1. Hugh Johns: With a deep, Welsh accent as rich as treacle, Hugh Johns is my personal favourite commentator of all time. The internet is scarce on information about him, but this much I know for certain: he’s now probably best known for one of the first moments of his TV career. He was the commentator for ITV at the 1966 World Cup Final (what was he saying as Wolstenholme was saying “they think it’s all over… it is now”?, “Here comes Hurst. That’s It! That. Is. It.”), and was their main man through until 1978. His day job was working for ATV in the Midlands, which, during the 1970s and 1980s, was a pretty good place to be, with Derby County, Nottingham Forest and Aston Villa winning the league, and renaissances at Birmingham City, Stoke City and Wolves. He returned to Wales after the end of regional football on ATV, and worked for HTV until into his eighties. Random Quote: “El Re! Pele!” (after the opening goal in the 1970 World Cup final).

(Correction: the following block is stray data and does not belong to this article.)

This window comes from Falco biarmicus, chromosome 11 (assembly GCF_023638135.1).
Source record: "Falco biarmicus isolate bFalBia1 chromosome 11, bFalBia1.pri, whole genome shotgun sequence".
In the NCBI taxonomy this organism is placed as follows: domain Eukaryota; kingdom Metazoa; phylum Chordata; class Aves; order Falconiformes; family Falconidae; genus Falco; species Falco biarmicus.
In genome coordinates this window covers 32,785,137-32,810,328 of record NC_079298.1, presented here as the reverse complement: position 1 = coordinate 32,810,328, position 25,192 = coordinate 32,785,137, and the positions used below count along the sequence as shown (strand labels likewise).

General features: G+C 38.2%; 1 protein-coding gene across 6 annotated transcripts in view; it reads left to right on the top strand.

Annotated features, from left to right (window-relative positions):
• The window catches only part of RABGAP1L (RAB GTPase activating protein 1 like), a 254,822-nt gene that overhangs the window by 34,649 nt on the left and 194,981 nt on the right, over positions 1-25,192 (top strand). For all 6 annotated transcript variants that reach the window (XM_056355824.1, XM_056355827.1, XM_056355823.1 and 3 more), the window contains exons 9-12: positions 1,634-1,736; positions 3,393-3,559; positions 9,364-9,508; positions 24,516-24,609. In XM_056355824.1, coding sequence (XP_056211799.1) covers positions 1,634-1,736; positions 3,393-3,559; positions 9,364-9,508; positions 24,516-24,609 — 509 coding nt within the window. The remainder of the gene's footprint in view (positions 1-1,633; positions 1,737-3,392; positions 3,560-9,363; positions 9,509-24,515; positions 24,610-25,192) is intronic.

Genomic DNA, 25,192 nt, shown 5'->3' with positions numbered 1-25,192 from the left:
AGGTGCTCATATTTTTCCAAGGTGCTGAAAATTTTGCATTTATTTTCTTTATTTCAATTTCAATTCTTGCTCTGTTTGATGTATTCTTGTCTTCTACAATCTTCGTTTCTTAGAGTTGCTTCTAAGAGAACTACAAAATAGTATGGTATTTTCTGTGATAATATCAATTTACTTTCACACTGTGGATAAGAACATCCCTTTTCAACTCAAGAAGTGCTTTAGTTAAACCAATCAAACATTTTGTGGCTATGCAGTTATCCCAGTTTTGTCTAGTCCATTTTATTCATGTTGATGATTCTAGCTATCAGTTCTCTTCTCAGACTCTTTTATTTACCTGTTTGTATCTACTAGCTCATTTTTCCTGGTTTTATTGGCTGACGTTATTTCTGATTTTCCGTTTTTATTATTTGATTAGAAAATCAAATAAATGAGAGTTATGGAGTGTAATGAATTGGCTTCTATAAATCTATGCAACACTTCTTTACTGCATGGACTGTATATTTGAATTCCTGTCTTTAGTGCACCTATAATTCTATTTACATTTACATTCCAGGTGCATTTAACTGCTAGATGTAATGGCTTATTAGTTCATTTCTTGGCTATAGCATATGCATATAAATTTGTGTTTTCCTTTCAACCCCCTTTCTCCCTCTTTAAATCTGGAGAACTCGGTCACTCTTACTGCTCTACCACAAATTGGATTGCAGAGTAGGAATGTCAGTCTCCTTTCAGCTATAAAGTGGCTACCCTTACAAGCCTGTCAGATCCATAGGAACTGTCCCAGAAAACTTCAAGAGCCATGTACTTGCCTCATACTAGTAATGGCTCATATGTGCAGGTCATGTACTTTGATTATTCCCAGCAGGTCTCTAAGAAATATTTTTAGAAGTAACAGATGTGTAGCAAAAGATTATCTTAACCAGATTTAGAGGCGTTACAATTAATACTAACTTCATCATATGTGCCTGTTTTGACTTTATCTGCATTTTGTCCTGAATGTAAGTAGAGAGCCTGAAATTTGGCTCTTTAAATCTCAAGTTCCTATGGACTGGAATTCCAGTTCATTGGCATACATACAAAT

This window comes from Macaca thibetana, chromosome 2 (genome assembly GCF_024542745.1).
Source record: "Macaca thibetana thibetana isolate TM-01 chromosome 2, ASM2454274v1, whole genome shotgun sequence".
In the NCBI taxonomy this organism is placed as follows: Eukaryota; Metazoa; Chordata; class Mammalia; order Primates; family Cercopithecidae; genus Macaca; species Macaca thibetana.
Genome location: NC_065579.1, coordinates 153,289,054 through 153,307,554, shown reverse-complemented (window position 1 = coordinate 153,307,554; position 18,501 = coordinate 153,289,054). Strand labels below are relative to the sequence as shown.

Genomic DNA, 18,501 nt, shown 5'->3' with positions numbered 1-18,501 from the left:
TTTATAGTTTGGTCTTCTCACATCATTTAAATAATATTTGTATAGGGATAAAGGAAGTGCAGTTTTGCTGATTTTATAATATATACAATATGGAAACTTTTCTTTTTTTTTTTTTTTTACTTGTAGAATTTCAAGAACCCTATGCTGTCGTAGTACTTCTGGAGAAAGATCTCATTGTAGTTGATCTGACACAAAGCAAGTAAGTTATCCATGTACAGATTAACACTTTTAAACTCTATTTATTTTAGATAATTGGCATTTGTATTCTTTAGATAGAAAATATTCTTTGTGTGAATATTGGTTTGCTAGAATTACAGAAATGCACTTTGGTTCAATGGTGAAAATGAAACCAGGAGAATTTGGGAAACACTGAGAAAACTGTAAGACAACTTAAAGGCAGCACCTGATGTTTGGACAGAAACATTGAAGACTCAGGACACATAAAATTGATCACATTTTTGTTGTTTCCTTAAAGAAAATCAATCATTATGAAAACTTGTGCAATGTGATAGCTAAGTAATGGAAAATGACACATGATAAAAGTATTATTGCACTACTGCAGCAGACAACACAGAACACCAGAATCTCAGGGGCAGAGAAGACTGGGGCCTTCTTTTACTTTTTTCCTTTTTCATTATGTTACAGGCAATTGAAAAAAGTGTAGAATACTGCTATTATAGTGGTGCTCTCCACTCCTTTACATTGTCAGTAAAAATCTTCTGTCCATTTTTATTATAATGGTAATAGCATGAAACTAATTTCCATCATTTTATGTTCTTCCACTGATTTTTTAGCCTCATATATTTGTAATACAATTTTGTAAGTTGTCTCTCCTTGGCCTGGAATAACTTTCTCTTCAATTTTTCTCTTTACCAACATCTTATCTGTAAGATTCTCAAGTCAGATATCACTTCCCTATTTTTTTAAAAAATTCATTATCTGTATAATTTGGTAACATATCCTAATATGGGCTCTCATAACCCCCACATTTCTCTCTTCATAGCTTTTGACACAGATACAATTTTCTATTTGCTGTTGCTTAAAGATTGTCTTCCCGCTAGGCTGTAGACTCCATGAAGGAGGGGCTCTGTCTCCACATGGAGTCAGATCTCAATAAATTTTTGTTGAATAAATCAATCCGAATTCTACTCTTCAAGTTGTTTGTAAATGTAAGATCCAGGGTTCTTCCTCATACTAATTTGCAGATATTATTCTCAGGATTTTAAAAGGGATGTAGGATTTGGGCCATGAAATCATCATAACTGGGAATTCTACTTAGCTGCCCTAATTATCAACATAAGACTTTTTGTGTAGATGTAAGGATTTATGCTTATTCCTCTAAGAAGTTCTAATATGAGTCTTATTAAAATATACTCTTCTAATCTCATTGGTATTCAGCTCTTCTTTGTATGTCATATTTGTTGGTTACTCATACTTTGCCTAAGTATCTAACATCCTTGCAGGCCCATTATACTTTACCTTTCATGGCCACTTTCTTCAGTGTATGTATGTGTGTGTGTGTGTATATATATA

2. Kenneth Wolstenholme: The original football commentator. The BBC’s main man at Wembley in 1966, and the accidental inventor of the most famous piece of British football commentary of al time. As early as the beginning of the 1970s, however, his style of commentary was starting to sound dated, and David Coleman replaced him as the BBC’s main commentator. He resurfaced at Tyne Tees Television in 1974, as they sought to broaden their regional coverage, but left after being told that he would be playing second fiddle to Roger Tames. He died in 2002. Random Quote: “They seem to be taking it in turns to give an exhibition!” (at the start of the build up to the last goal in the 1970 World Cup Final).